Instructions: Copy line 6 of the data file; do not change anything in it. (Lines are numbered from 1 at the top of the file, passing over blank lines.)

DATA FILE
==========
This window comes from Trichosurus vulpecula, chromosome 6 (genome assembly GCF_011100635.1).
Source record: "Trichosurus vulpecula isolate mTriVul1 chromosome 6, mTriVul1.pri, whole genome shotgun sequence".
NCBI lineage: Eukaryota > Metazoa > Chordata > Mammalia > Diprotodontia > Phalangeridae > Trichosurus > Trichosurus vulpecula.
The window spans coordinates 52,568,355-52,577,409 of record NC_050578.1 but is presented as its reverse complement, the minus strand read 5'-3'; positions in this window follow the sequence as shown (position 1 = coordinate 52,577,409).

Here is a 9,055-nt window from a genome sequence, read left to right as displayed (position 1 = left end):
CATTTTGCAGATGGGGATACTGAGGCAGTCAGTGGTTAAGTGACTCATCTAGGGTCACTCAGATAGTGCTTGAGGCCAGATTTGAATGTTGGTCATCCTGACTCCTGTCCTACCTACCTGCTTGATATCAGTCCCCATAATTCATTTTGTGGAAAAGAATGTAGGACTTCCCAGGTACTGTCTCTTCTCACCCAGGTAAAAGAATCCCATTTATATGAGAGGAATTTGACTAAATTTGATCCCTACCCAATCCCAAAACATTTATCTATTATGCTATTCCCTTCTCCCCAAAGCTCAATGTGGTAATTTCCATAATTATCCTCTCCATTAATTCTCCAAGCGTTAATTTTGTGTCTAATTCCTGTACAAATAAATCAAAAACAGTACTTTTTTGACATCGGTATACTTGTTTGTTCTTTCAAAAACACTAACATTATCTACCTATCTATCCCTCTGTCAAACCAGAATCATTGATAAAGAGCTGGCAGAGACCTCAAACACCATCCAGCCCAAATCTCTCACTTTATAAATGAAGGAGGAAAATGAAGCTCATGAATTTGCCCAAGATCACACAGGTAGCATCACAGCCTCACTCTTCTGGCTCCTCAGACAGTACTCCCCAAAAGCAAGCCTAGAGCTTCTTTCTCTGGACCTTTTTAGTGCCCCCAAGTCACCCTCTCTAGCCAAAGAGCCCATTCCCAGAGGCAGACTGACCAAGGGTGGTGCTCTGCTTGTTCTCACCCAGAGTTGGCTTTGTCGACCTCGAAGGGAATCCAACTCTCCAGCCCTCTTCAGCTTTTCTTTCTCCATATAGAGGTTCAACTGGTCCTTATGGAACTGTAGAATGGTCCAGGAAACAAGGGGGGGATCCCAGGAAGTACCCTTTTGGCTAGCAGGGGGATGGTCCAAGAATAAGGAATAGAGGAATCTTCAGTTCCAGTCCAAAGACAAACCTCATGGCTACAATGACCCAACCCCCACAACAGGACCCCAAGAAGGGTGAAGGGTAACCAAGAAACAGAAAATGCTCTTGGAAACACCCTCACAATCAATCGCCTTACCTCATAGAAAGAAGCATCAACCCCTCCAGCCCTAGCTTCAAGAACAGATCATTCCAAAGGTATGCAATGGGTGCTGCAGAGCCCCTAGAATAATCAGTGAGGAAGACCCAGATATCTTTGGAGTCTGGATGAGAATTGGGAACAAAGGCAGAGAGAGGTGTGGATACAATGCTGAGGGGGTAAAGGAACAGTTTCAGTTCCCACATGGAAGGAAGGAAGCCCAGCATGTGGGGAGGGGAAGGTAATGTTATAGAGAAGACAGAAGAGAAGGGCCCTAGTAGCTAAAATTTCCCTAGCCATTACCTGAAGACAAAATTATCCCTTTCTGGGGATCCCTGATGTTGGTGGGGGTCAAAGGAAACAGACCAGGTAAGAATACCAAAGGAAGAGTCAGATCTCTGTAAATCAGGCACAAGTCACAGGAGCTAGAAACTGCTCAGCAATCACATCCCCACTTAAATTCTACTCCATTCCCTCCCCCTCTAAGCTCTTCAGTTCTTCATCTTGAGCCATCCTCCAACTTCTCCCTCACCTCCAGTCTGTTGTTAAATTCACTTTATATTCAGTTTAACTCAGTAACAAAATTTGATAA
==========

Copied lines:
CATTTTGCAGATGGGGATACTGAGGCAGTCAGTGGTTAAGTGACTCATCTAGGGTCACTCAGATAGTGCTTGAGGCCAGATTTGAATGTTGGTCATCCTGACTCCTGTCCTACCTACCTGCTTGATATCAGTCCCCATAATTCATTTTGTGGAAAAGAATGTAGGACTTCCCAGGTACTGTCTCTTCTCACCCAGGTAAAAGAATCCCATTTATATGAGAGGAATTTGACTAAATTTGATCCCTACCCAATCCCAAAACATTTATCTATTATGCTATTCCCTTCTCCCCAAAGCTCAATGTGGTAATTTCCATAATTATCCTCTCCATTAATTCTCCAAGCGTTAATTTTGTGTCTAATTCCTGTACAAATAAATCAAAAACAGTACTTTTTTGACATCGGTATACTTGTTTGTTCTTTCAAAAACACTAACATTATCTACCTATCTATCCCTCTGTCAAACCAGAATCATTGATAAAGAGCTGGCAGAGACCTCAAACACCATCCAGCCCAAATCTCTCACTTTATAAATGAAGGAGGAAAATGAAGCTCATGAATTTGCCCAAGATCACACAGGTAGCATCACAGCCTCACTCTTCTGGCTCCTCAGACAGTACTCCCCAAAAGCAAGCCTAGAGCTTCTTTCTCTGGACCTTTTTAGTGCCCCCAAGTCACCCTCTCTAGCCAAAGAGCCCATTCCCAGAGGCAGACTGACCAAGGGTGGTGCTCTGCTTGTTCTCACCCAGAGTTGGCTTTGTCGACCTCGAAGGGAATCCAACTCTCCAGCCCTCTTCAGCTTTTCTTTCTCCATATAGAGGTTCAACTGGTCCTTATGGAACTGTAGAATGGTCCAGGAAACAAGGGGGGGATCCCAGGAAGTACCCTTTTGGCTAGCAGGGGGATGGTCCAAGAATAAGGAATAGAGGAATCTTCAGTTCCAGTCCAAAGACAAACCTCATGGCTACAATGACCCAACCCCCACAACAGGACCCCAAGAAGGGTGAAGGGTAACCAAGAAACAGAAAATGCTCTTGGAAACACCCTCACAATCAATCGCCTTACCTCATAGAAAGAAGCATCAACCCCTCCAGCCCTAGCTTCAAGAACAGATCATTCCAAAGGTATGCAATGGGTGCTGCAGAGCCCCTAGAATAATCAGTGAGGAAGACCCAGATATCTTTGGAGTCTGGATGAGAATTGGGAACAAAGGCAGAGAGAGGTGTGGATACAATGCTGAGGGGGTAAAGGAACAGTTTCAGTTCCCACATGGAAGGAAGGAAGCCCAGCATGTGGGGAGGGGAAGGTAATGTTATAGAGAAGACAGAAGAGAAGGGCCCTAGTAGCTAAAATTTCCCTAGCCATTACCTGAAGACAAAATTATCCCTTTCTGGGGATCCCTGATGTTGGTGGGGGTCAAAGGAAACAGACCAGGTAAGAATACCAAAGGAAGAGTCAGATCTCTGTAAATCAGGCACAAGTCACAGGAGCTAGAAACTGCTCAGCAATCACATCCCCACTTAAATTCTACTCCATTCCCTCCCCCTCTAAGCTCTTCAGTTCTTCATCTTGAGCCATCCTCCAACTTCTCCCTCACCTCCAGTCTGTTGTTAAATTCACTTTATATTCAGTTTAACTCAGTAACAAAATTTGATAA